protective-orders-contentWhile not frequently part of a family law case, protective orders may nonetheless be involved where family violence has occurred. In Texas, family violence generally refers to acts that cause harm to another or making a threat to do an act of harm. This is generally limited to acts against family members and members of a household. If this has occurred, then a suit for a divorce may include a request for the court to issue a protective order. Protective orders may remain in place for the time that the suit is pending and in certain instances may remain in place after a final decree of divorce has been entered.

In addition to working through the process of a protective order, the attorneys at our firm also understand that issues concerning protective orders are very emotional. Therefore, whether we are addressing obtaining a protective order to protect a party or we are defending against a protective order, we realize that the situation is extraordinary and requires significant attention to facts, details, and personal relationships.

When do you request a protective order?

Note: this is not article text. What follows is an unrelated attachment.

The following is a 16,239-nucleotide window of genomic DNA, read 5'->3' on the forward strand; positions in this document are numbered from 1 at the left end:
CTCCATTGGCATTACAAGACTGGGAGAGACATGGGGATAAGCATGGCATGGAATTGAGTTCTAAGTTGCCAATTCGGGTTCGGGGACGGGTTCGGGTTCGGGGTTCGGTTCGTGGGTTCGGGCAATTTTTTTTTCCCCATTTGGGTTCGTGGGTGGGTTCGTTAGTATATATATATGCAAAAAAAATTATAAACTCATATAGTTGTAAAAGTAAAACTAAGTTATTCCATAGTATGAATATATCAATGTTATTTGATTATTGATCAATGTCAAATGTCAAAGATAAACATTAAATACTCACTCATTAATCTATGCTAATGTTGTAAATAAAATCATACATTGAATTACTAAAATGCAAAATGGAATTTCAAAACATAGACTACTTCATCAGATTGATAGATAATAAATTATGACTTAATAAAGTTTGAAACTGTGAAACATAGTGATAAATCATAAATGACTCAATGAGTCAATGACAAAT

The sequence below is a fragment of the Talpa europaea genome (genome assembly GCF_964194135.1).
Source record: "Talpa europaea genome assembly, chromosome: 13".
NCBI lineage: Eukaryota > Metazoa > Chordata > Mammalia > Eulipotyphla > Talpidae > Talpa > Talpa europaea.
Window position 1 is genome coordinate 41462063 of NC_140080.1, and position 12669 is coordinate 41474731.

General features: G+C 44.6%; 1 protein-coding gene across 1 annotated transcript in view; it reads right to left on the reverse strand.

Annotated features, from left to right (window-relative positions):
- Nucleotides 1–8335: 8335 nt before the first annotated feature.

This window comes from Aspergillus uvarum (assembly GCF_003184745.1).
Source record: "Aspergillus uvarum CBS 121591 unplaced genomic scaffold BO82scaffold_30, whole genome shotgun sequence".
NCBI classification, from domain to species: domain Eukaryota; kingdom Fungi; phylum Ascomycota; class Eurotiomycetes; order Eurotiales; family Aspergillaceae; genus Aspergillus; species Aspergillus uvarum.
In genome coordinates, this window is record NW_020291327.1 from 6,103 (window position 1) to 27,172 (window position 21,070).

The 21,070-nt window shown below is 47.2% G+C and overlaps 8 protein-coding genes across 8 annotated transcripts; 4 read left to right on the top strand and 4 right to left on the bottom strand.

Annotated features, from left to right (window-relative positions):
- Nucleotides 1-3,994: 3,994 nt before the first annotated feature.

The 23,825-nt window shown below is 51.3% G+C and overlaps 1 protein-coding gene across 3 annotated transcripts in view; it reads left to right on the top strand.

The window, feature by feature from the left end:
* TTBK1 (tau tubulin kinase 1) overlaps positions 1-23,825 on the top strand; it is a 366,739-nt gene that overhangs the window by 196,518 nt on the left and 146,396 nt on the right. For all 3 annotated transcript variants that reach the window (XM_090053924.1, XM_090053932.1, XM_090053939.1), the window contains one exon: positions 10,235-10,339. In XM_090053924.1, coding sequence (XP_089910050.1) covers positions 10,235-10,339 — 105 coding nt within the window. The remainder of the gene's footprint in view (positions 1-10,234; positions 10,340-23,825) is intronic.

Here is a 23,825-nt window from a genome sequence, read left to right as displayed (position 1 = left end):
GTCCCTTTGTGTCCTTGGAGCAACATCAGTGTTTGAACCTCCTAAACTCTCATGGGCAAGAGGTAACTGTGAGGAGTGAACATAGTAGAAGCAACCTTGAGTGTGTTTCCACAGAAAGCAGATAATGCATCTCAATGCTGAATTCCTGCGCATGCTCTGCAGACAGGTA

An application for a protective order may be filed in a divorce matter, a modification suit, a paternity suit, or even separately. An application for a protective order may even be issued when the parties have been involved in a dating relationship. The application for the protective order may be filed on behalf of the filing party, on behalf of a child, or both. Regardless of the party to be protected, the court nonetheless generally must find that family violence has occurred before a protective order will be issued.

In cases involving protective orders, our firm is very cautious and takes many steps to attempt to minimize any danger to the parties. We take seriously all concerns regarding the safety of parties, children, and even pets.

What may a court include in a protective order?

If the court determines that a protective order should be entered, then the court has many options concerning what to be included in the order. Generally, the court will prohibit the party found to have committed family violence from doing certain things including communicating with the protected party and going near the protected party or the family of the protected party. In some instances the individual will be prevented from possessing a gun. The individual will likely also have to attend a long-term counseling program and provide a certificate of completion. This program may include classes concerning anger management or other specialized classes.

Dissolving a protective order

In certain instances, a party may seek to have a protective order dissolved. In those cases, our firm works to ensure that the court is made aware of all facts necessary to make a proper ruling.